What is Pre-Diabetes and why we need to take it seriously
DIABETES is a global challenge and one of the fastest growing diseases in the world. Worldwide, almost 400 million individuals have diabetes. This means that 1 in 12 people in the world today have the disease. This number is expected to increase to 592 million in 2035 that is one new case every three seconds according to Mediterranean Group for the Study of Diabetes.
If you are diagnosed with pre-diabetes, it means you have a higher-than-normal blood sugar level but not high enough to be diagnosed with diabetes yet. If you don’t get treatment, it can lead to type 2 diabetes, heart disease, stroke and other serious organ failures.
It’s real. It’s common. But most importantly, it’s reversible. You can prevent or delay pre-diabetes from developing into type 2 diabetes with simple, proven lifestyle changes.
Understanding pre-diabetes diagnosis
Your doctor may refer to pre-diabetes as the following:
• Impaired glucose tolerance (IGT), which means a higher-than-normal blood sugar after a meal
• Impaired fasting glucose (IFG), which means a higher-than-normal blood sugar in the morning before eating
• Insulin resistance, which means your body can’t use insulin effectively
Symptoms of pre-diabetes
Pre-diabetes has no clear symptoms. Some people may experience conditions that are associated with insulin resistance, such as polycystic ovarian syndrome and acanthosis nigricans, which is a brown to black, poorly defined, velvety hyperpigmentation of the skin. This discoloration usually occurs around the elbows, knees, neck, armpits, and knuckles.
If you’ve been diagnosed with pre-diabetes, it’s important to consult your doctor if you experience the following symptoms; increased thirst, frequent urination especially at night, fatigue, blurry vision, sores or cuts that won’t heal.
These are symptoms typical of type 2 diabetes and may indicate that your pre-diabetes has progressed to type 2 diabetes. A doctor can run a series of tests to confirm this.
Causes of pre-diabetes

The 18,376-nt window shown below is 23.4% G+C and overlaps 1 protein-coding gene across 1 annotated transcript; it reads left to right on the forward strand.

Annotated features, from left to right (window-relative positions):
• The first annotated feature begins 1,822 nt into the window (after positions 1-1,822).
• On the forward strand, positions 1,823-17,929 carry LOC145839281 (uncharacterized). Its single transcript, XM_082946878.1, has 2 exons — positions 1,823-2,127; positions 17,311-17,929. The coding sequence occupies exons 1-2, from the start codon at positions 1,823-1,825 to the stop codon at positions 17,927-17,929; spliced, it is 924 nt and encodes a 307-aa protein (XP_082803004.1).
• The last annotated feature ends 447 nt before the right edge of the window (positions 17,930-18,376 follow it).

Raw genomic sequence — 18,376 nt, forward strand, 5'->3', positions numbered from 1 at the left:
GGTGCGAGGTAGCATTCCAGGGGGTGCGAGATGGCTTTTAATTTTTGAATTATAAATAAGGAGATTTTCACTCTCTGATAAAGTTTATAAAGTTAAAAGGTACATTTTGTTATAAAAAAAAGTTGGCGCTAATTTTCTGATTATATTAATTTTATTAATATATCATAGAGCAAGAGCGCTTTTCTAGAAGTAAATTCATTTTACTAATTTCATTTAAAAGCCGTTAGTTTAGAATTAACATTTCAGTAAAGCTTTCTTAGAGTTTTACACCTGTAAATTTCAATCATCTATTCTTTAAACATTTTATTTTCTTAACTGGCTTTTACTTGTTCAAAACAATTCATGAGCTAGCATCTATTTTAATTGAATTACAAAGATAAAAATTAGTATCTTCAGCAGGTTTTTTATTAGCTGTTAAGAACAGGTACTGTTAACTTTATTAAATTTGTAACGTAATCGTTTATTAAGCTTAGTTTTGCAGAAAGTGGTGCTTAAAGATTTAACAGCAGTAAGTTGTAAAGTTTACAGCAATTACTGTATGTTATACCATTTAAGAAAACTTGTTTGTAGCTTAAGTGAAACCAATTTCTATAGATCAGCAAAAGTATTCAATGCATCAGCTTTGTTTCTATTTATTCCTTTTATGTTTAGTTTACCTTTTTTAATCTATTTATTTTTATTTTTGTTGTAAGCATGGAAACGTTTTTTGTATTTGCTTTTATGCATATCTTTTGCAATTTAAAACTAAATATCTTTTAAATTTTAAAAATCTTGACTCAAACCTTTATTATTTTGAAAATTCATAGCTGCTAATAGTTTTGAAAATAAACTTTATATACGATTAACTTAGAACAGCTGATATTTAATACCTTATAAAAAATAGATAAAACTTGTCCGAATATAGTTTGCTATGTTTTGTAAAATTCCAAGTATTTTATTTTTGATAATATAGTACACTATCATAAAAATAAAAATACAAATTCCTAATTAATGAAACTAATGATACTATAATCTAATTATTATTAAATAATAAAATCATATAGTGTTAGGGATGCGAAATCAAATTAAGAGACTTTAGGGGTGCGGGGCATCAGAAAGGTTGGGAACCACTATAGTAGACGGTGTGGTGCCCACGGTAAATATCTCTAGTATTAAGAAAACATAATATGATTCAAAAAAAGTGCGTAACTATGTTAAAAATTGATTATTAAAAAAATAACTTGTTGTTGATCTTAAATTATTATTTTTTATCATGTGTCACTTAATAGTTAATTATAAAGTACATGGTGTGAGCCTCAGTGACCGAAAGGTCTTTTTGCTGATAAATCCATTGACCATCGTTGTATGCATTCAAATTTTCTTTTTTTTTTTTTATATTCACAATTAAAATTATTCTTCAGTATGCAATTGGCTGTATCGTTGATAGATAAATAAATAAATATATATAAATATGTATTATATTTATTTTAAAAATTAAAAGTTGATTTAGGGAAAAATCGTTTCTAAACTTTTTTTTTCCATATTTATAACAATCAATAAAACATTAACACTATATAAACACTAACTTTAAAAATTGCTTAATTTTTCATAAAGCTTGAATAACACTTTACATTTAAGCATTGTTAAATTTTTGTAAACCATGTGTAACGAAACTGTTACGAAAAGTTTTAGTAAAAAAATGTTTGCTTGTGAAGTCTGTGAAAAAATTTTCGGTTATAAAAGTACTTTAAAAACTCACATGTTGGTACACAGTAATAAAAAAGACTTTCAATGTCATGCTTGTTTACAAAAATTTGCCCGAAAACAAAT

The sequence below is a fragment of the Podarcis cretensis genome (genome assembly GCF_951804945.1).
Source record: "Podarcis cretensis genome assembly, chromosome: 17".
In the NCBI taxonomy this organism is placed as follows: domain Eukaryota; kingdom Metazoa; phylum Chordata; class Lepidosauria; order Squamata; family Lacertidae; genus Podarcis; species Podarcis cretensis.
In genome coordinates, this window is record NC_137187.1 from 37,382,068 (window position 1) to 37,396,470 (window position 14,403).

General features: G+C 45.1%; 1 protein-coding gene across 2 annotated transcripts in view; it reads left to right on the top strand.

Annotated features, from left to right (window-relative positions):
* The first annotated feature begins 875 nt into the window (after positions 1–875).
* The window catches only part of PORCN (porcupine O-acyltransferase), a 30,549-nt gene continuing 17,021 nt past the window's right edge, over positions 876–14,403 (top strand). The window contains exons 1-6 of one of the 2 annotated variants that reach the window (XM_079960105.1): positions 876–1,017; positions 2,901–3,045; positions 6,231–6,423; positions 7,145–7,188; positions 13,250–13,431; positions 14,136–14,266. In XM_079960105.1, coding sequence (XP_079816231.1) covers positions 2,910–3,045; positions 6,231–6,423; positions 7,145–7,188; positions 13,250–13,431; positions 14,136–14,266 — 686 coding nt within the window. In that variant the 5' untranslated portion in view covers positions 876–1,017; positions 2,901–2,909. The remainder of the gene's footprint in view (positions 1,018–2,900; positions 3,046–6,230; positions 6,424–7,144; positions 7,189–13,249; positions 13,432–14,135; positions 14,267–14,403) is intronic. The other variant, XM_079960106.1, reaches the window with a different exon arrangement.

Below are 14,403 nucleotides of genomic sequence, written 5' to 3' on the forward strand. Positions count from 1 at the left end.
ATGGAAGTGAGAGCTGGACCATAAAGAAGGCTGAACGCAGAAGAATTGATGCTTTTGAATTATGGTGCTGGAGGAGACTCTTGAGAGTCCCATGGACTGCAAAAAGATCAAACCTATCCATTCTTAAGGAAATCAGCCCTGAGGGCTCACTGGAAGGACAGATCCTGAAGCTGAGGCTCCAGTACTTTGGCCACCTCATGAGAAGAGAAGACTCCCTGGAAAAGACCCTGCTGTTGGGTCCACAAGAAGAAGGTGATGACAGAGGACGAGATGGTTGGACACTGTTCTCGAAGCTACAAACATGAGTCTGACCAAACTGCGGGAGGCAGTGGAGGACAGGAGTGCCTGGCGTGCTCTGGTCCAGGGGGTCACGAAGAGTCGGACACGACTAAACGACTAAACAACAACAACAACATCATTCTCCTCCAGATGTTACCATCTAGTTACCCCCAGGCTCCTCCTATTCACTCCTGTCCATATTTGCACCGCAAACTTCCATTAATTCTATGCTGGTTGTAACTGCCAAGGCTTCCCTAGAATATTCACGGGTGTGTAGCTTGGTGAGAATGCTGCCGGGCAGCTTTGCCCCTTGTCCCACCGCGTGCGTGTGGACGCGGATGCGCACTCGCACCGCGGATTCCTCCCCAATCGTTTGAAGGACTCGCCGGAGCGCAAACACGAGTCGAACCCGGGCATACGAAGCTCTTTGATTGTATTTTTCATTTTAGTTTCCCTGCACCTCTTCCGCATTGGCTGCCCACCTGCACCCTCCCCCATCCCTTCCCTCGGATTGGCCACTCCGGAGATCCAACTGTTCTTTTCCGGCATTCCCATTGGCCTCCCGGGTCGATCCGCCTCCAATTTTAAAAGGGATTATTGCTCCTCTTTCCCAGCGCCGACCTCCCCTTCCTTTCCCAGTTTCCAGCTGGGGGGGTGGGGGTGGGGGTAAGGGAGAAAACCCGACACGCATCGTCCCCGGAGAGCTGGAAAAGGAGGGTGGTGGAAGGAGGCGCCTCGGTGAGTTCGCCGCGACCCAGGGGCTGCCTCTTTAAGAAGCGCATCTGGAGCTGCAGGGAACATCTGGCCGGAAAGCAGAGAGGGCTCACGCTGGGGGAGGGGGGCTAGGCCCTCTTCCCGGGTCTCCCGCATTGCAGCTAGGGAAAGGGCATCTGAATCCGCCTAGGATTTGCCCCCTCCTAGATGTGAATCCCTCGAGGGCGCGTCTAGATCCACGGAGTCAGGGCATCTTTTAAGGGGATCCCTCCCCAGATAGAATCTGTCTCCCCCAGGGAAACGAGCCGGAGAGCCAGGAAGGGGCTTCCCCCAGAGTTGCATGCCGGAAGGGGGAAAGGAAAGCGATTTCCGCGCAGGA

The food you eat turns into sugar which the body uses for energy. The pancreas makes insulin to allow the sugar in the bloodstream to enter the cells. This is how insulin helps lower the blood sugar level. In the case of pre-diabetes, the cells don’t respond to insulin properly and this is called insulin resistance.
According to newest research and the recommendations by the World Health Organisation (WHO) and several government health agencies around the world, pre-diabetes is strongly linked to 90% lifestyle choices and 10% genetics.
Risk factors for pre-diabetes
Anyone is vulnerable to pre-diabetics but some factors might increase the probability. If you’re over 45 years old or you have a body mass index (BMI) higher than 25, your doctor may want to screen you for pre-diabetes. With teenage obesity growing globally, a diabetes screen is recommended for people that are struggling with obesity for 10 years or more, no matter at what age.
Another risk factor for pre-diabetes is being sedentary.
Treating pre-diabetes can also be thought of as a prevention for the type 2 diabetes. If your doctor diagnoses you with pre-diabetes, they’ll recommend certain lifestyle changes. Studies showed that active lifestyle changes can reverse pre-diabetes and prevent the development of diabetes 2 even in genetically prone subject groups.
Furthermore, active prevention is more successful in treating diabetes 2 patients than drugs, with a 58% lower risk of developing stroke heart disease and other illnesses including nerve damage, kidney damage, eye damage, foot damage where poor blood flow may lead to amputation, skin infections, trouble with hearing, and Alzheimer’s disease.
Pre-diabetes is totally reversible. You can prevent or slow the development of pre-diabetes and diabetes through lifestyle changes.
One study showed that a 5 to 7 percent weight loss greatly reduces the risk of diabetes.
Eat more fibre-rich foods, such as fruits, vegetables, and whole grains and talk to a nutritionist for personal guidance and nutrition education.
You can reduce your risk of diabetes by being regularly active. Thirty minutes of any activity that raises your heartbeat to your target rate, such as walking, is recommended. Try to incorporate more physical activity into your daily lives include riding a bicycle to work, walking instead of taking the bus or driving, going to a gym regularly, or participating in recreational sports with friends and colleagues.
According to the American Diabetes Association, a mere thirty minutes of exercise per day and a loss of 5-10 percent will help reduce the risk of type 2 diabetes progression by over 58 percent. However, to seriously lose weight you will need to increase to at least 200 minutes per week. You might want to ask a fitness trainer for guidance.
Find more information and resources about how to deal with pre-diabetes and make efficient lifestyle choices under http://lifestylefoodclinic.com/lifestyle-food-news/big-chili-resources, password: big chili